Mutations & Math

HealSummer 2007
Volume 1
Issue 1

Could using game theory help us understand cancer?

Cancer has always been one of humankind’s most devilish adversaries, waging a relentless war with dismaying success against the defensive strategies of both the body and modern medicine.

In their arsenal of strategic defenses, though, medical scientists may soon be adding a new weapon: math. Clues to fighting cancer have begun to emerge from game theory—the mathematics used for analyzing strategic interactions.

As a branch of mathematics, game theory has a misleading name. It was partly inspired by poker, but actually was developed in the 1940s for use in economics, where the prize for “winners” is money. At first, economists mostly ignored it, and game theory made its initial splash in biology. Scientists studying the history of life found the math useful in explaining features of evolution, where the “winners” are those who survive and reproduce.

Game theory proved especially helpful in explaining how cooperation, rather than pure competition, sometimes emerges among animals. (Animals that cooperate in finding food sometimes stand a better chance of surviving than animals that fight over food, game theory analyses show.)

Lately, some game theory experts have turned their attention to cancer, which can also be viewed as an evolutionary game. Cancer cells, after all, battle the body for supremacy, adapting and evolving to outwit counterattacks from the immune system.

Cancer cells may seem supremely selfish, but game theory shows that cancer’s growth may stem in part from the ability of precancerous cells to cooperate. Such cooperation could explain why cancers sometimes develop rapidly, and may even imply new strategies for bringing cancer under control, say Robert Axelrod, PhD, and Kenneth Pienta, MD, of the University of Michigan, and David Axelrod, PhD, of Rutgers University.

Lately, some game theory experts have turned their attention to cancer, which can also be viewed as an evolutionary game. Cancer cells, after all, battle the body for supremacy, adapting and evolving...

Researchers long ago established that a healthy cell does not turn cancerous overnight. Rather, it accumulates mutations over time, each providing some of the many necessary hallmarks that transform a precancerous cell mass into a full-fledged malignancy. Only cells with such a “full deck” of mutations can multiply uncontrollably, invade their host tissue, and then spread to other tissues in the body, defying the body’s defenses.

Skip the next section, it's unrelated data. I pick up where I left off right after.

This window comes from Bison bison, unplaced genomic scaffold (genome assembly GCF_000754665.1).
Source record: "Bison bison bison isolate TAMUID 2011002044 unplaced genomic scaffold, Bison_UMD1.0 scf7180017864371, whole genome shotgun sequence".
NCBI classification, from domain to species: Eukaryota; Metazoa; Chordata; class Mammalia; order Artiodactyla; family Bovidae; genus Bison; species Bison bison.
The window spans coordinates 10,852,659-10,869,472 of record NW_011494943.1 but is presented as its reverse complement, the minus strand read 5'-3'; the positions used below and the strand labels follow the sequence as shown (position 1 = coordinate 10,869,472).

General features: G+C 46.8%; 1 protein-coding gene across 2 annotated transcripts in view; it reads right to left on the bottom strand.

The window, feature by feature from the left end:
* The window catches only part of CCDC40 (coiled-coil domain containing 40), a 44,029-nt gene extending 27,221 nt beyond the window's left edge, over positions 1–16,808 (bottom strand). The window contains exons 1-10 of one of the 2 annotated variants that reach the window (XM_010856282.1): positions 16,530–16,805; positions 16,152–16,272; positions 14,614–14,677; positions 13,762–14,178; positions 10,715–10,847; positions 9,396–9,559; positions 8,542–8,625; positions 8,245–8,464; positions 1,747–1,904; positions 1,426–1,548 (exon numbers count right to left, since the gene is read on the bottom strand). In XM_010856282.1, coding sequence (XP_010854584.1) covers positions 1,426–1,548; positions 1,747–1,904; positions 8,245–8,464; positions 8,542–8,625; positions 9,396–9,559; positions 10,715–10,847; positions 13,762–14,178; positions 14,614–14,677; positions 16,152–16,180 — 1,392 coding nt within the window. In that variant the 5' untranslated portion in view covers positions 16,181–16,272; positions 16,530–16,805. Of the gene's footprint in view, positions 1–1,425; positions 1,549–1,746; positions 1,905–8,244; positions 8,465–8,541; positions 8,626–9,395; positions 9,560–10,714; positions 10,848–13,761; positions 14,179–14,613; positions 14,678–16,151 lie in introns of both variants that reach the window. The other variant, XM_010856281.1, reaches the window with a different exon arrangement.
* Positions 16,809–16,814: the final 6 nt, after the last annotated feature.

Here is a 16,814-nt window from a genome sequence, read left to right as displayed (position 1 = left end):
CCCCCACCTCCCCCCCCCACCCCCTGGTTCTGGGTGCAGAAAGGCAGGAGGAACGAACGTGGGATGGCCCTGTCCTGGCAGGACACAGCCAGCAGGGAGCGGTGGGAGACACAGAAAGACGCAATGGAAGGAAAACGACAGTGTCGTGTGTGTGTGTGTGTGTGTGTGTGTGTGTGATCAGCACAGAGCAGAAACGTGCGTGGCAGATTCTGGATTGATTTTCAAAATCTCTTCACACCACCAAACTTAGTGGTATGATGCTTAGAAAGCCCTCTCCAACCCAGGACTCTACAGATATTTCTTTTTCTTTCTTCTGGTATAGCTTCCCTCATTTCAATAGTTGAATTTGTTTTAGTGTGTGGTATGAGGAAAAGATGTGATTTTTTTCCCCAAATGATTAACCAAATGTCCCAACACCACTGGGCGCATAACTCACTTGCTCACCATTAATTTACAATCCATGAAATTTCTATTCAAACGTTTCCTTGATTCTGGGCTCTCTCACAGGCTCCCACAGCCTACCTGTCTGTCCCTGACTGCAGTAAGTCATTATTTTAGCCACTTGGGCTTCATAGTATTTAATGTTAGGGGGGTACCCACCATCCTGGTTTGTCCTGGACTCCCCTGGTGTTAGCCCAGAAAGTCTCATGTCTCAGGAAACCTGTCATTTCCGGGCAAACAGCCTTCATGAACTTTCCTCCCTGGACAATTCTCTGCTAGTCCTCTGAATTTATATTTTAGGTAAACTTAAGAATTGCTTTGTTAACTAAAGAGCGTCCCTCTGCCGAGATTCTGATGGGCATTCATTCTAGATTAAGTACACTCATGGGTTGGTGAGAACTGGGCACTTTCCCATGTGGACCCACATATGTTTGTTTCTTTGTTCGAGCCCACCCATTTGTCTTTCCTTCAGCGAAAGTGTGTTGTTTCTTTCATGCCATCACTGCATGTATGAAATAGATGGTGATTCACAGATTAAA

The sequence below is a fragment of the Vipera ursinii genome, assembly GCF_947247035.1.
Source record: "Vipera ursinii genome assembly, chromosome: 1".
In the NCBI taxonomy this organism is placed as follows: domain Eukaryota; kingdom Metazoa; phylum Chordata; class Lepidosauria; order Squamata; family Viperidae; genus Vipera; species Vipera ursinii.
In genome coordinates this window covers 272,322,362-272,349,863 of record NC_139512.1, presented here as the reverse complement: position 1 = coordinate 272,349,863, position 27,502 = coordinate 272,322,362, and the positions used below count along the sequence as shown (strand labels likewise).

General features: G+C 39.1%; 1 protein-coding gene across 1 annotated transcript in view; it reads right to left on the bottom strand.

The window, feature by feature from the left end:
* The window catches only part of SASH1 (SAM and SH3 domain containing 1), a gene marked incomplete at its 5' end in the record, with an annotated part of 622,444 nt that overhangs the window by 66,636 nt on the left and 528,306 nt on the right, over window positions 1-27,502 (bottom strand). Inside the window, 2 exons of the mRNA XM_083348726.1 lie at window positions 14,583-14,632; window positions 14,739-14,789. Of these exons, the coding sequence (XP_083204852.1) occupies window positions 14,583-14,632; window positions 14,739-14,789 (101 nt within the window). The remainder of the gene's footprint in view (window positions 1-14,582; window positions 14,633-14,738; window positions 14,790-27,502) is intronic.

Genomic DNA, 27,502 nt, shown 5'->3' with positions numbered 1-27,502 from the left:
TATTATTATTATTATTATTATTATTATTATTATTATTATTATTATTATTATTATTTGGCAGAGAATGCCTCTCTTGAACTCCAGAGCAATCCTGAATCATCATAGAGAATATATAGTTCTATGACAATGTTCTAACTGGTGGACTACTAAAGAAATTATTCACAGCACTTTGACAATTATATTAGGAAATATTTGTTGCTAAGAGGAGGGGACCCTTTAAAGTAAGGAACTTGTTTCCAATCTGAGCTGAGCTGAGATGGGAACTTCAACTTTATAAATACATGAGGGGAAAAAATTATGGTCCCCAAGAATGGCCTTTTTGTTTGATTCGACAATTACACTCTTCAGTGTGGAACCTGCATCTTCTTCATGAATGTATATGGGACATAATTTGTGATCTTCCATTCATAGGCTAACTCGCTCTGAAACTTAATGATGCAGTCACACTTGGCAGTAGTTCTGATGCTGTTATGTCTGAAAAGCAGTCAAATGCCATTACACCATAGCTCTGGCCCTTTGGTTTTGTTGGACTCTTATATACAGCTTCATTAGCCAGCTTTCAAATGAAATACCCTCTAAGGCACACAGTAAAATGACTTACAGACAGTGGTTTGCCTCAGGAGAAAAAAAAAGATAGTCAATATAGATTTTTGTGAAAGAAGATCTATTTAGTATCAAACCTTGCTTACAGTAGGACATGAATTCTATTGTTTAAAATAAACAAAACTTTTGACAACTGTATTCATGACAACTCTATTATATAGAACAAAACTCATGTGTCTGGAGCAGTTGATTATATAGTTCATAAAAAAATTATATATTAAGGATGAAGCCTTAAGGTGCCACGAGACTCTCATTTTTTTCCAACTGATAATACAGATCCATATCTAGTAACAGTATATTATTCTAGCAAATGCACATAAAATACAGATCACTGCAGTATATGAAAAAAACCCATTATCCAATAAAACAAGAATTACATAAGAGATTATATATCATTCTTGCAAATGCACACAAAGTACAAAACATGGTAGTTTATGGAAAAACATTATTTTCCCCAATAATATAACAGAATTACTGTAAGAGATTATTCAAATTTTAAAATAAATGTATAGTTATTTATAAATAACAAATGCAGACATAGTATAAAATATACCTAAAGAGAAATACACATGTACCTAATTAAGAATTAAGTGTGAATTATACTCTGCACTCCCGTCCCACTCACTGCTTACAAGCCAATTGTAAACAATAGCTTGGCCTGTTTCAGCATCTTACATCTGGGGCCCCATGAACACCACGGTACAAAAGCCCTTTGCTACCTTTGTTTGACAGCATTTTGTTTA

Precancerous cells within a young tumor are not all alike, and they compete for space and nutrients, not unlike animals fighting over food and turf in the jungle. But with cells, as with animals, sometimes it’s the best cooperators, not the best fighters, who survive.

Suppose, for instance, that a cell with almost all the mutations it needs to be cancerous still requires two distinct chemical signals in order to proliferate without restraint. Call those signals Growth Factors A and B. Our cell is able on its own to produce only Growth Factor A. Someday a new mutation may confer the ability to produce Growth Factor B, but that might take a long time.

Among our cell’s millions of neighbors, though, at least one might develop the ability to secrete Growth Factor B sooner, providing the ingredient our original cell needs to start dividing rapidly. If our cell had to wait to acquire a full deck of cancer-causing mutations on its own, the potential cancer might never appear. But with help from a neighbor, the cell could become cancerous more quickly.

Identifying such non-obvious pathways to cancer, using insights from game theory, could suggest clues for new strategies to interfere with cancer’s progress.

“The hypothesis of cooperation among tumor cells ... provides a new framework for therapeutic design,” the Axelrods and Pienta wrote recently in the Proceedings of the National Academy of Sciences.

Other researchers have also begun to investigate the cancer-game theory connection. French scientists, writing recently in the journal Biosystems, outline a game theory approach to analyzing the chemistry of cancer cell migration, for example. So just as game theory has provided a better understanding of the evolution of life, it may help doctors improve the prospects for defeating one of life’s greatest enemies.